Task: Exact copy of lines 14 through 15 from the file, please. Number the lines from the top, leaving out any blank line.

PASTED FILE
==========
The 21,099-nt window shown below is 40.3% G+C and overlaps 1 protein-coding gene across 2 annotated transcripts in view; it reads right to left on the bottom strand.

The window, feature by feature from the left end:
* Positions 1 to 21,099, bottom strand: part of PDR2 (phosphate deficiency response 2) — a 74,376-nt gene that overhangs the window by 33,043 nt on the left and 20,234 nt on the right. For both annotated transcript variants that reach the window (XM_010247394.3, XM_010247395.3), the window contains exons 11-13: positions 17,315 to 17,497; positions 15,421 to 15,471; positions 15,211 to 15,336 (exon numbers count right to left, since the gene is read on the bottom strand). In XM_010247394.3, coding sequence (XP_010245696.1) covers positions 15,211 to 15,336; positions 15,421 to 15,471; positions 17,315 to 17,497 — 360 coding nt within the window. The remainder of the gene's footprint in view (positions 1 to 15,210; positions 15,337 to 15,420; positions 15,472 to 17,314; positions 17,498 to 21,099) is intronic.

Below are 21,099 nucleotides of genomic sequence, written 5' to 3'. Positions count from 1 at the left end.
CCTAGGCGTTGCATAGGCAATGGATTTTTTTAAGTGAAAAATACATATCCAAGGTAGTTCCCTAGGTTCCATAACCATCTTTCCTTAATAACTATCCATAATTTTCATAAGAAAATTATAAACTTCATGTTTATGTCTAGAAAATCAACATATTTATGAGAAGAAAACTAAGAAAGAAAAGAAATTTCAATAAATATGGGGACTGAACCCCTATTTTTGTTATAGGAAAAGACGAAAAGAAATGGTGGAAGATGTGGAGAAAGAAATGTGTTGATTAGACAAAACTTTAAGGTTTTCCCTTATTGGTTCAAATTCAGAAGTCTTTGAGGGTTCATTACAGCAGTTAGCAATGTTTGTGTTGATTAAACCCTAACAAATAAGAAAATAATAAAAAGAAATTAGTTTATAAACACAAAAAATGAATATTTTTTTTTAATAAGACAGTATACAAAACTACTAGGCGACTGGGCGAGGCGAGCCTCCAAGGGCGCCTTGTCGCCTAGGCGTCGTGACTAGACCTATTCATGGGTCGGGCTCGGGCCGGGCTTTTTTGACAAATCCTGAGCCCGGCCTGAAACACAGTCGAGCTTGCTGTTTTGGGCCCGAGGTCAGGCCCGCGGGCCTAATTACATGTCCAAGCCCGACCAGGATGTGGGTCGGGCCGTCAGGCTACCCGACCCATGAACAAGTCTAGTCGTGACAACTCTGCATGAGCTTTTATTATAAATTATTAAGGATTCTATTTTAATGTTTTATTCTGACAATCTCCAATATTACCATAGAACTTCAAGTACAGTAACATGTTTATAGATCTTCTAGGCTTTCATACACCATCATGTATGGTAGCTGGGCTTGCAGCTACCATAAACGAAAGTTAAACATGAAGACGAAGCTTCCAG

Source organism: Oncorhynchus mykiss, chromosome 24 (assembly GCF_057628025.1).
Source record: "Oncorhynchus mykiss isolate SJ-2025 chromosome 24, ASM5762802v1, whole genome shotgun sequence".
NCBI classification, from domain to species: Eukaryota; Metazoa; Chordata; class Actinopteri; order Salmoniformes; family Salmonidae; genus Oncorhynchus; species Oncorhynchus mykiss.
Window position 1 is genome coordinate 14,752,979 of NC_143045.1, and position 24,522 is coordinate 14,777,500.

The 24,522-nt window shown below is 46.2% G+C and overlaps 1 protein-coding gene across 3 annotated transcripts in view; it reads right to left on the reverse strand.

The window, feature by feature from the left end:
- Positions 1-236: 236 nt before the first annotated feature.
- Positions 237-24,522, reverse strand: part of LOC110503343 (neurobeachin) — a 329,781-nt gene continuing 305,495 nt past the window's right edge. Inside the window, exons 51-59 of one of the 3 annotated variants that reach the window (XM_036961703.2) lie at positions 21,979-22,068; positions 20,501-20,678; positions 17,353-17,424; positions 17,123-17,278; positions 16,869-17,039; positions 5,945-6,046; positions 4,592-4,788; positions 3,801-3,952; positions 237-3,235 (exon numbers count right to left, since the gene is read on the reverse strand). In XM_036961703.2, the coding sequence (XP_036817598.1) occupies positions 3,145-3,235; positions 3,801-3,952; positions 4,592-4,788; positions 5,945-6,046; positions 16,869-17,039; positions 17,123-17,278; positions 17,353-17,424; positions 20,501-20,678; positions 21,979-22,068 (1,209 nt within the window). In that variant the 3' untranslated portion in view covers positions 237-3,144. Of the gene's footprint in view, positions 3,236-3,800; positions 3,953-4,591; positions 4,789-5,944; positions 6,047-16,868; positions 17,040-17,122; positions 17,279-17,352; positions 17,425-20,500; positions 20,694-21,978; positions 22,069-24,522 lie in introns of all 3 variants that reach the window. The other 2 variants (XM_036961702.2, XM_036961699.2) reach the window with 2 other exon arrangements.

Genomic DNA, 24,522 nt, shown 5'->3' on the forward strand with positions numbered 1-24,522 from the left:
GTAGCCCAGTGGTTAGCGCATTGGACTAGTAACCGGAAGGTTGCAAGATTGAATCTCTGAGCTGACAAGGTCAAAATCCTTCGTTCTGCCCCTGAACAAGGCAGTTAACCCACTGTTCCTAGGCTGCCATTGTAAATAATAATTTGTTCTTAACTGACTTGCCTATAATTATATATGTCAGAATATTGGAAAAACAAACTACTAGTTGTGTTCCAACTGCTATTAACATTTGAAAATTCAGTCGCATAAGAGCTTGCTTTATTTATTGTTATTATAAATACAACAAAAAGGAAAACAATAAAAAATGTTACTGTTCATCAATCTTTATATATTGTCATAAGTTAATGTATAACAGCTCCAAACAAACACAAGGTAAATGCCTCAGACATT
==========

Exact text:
Genomic DNA, 24,522 nt, shown 5'->3' on the forward strand with positions numbered 1-24,522 from the left:
GTAGCCCAGTGGTTAGCGCATTGGACTAGTAACCGGAAGGTTGCAAGATTGAATCTCTGAGCTGACAAGGTCAAAATCCTTCGTTCTGCCCCTGAACAAGGCAGTTAACCCACTGTTCCTAGGCTGCCATTGTAAATAATAATTTGTTCTTAACTGACTTGCCTATAATTATATATGTCAGAATATTGGAAAAACAAACTACTAGTTGTGTTCCAACTGCTATTAACATTTGAAAATTCAGTCGCATAAGAGCTTGCTTTATTTATTGTTATTATAAATACAACAAAAAGGAAAACAATAAAAAATGTTACTGTTCATCAATCTTTATATATTGTCATAAGTTAATGTATAACAGCTCCAAACAAACACAAGGTAAATGCCTCAGACATT